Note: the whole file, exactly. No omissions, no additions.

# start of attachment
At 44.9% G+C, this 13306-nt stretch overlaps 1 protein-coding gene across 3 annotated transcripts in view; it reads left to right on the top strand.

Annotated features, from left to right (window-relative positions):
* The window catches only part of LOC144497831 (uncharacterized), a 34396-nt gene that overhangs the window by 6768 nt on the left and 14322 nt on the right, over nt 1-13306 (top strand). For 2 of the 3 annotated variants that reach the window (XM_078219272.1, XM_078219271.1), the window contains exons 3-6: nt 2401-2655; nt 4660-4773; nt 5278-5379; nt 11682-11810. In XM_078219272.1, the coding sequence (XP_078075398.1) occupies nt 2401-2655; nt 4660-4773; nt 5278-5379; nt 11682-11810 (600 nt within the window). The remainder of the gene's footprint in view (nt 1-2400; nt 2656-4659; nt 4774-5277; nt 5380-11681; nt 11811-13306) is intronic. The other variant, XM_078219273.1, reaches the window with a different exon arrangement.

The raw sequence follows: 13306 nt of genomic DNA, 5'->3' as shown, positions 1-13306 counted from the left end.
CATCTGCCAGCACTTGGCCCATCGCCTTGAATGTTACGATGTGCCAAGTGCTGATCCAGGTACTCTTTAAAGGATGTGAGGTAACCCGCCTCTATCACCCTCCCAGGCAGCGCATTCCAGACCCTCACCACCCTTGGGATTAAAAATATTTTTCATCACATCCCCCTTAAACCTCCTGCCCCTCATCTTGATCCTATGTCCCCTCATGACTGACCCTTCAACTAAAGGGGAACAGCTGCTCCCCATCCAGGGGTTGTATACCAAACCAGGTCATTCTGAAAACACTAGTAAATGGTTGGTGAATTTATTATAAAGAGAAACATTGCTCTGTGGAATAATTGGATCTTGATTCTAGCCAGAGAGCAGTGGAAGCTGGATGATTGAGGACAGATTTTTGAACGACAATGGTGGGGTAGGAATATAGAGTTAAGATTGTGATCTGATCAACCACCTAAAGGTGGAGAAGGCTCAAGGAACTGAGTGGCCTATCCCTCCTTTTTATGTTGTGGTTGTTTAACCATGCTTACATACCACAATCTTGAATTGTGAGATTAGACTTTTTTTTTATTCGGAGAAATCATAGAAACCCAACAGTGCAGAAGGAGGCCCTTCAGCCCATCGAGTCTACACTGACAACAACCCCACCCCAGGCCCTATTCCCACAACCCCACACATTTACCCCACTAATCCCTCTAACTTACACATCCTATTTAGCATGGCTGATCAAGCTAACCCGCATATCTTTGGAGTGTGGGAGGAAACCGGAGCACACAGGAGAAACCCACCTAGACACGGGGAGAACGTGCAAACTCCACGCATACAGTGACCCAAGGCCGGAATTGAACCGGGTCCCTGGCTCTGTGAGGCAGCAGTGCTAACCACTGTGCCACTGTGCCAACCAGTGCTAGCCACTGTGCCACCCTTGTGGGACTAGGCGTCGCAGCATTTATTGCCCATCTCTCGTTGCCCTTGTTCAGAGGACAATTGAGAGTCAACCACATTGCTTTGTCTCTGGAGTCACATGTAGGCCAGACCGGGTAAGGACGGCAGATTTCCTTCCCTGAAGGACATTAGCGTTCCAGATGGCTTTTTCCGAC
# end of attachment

At 44.9% G+C, this 13306-nt stretch overlaps 1 protein-coding gene across 3 annotated transcripts in view; it reads left to right on the top strand.

Annotated features, from left to right (window-relative positions):
* The window catches only part of LOC144497831 (uncharacterized), a 34396-nt gene that overhangs the window by 6768 nt on the left and 14322 nt on the right, over nt 1-13306 (top strand). For 2 of the 3 annotated variants that reach the window (XM_078219272.1, XM_078219271.1), the window contains exons 3-6: nt 2401-2655; nt 4660-4773; nt 5278-5379; nt 11682-11810. In XM_078219272.1, the coding sequence (XP_078075398.1) occupies nt 2401-2655; nt 4660-4773; nt 5278-5379; nt 11682-11810 (600 nt within the window). The remainder of the gene's footprint in view (nt 1-2400; nt 2656-4659; nt 4774-5277; nt 5380-11681; nt 11811-13306) is intronic. The other variant, XM_078219273.1, reaches the window with a different exon arrangement.

The raw sequence follows: 13306 nt of genomic DNA, 5'->3' as shown, positions 1-13306 counted from the left end.
CATCTGCCAGCACTTGGCCCATCGCCTTGAATGTTACGATGTGCCAAGTGCTGATCCAGGTACTCTTTAAAGGATGTGAGGTAACCCGCCTCTATCACCCTCCCAGGCAGCGCATTCCAGACCCTCACCACCCTTGGGATTAAAAATATTTTTCATCACATCCCCCTTAAACCTCCTGCCCCTCATCTTGATCCTATGTCCCCTCATGACTGACCCTTCAACTAAAGGGGAACAGCTGCTCCCCATCCAGGGGTTGTATACCAAACCAGGTCATTCTGAAAACACTAGTAAATGGTTGGTGAATTTATTATAAAGAGAAACATTGCTCTGTGGAATAATTGGATCTTGATTCTAGCCAGAGAGCAGTGGAAGCTGGATGATTGAGGACAGATTTTTGAACGACAATGGTGGGGTAGGAATATAGAGTTAAGATTGTGATCTGATCAACCACCTAAAGGTGGAGAAGGCTCAAGGAACTGAGTGGCCTATCCCTCCTTTTTATGTTGTGGTTGTTTAACCATGCTTACATACCACAATCTTGAATTGTGAGATTAGACTTTTTTTTTATTCGGAGAAATCATAGAAACCCAACAGTGCAGAAGGAGGCCCTTCAGCCCATCGAGTCTACACTGACAACAACCCCACCCCAGGCCCTATTCCCACAACCCCACACATTTACCCCACTAATCCCTCTAACTTACACATCCTATTTAGCATGGCTGATCAAGCTAACCCGCATATCTTTGGAGTGTGGGAGGAAACCGGAGCACACAGGAGAAACCCACCTAGACACGGGGAGAACGTGCAAACTCCACGCATACAGTGACCCAAGGCCGGAATTGAACCGGGTCCCTGGCTCTGTGAGGCAGCAGTGCTAACCACTGTGCCACTGTGCCAACCAGTGCTAGCCACTGTGCCACCCTTGTGGGACTAGGCGTCGCAGCATTTATTGCCCATCTCTCGTTGCCCTTGTTCAGAGGACAATTGAGAGTCAACCACATTGCTTTGTCTCTGGAGTCACATGTAGGCCAGACCGGGTAAGGACGGCAGATTTCCTTCCCTGAAGGACATTAGCGTTCCAGATGGCTTTTTCCGAC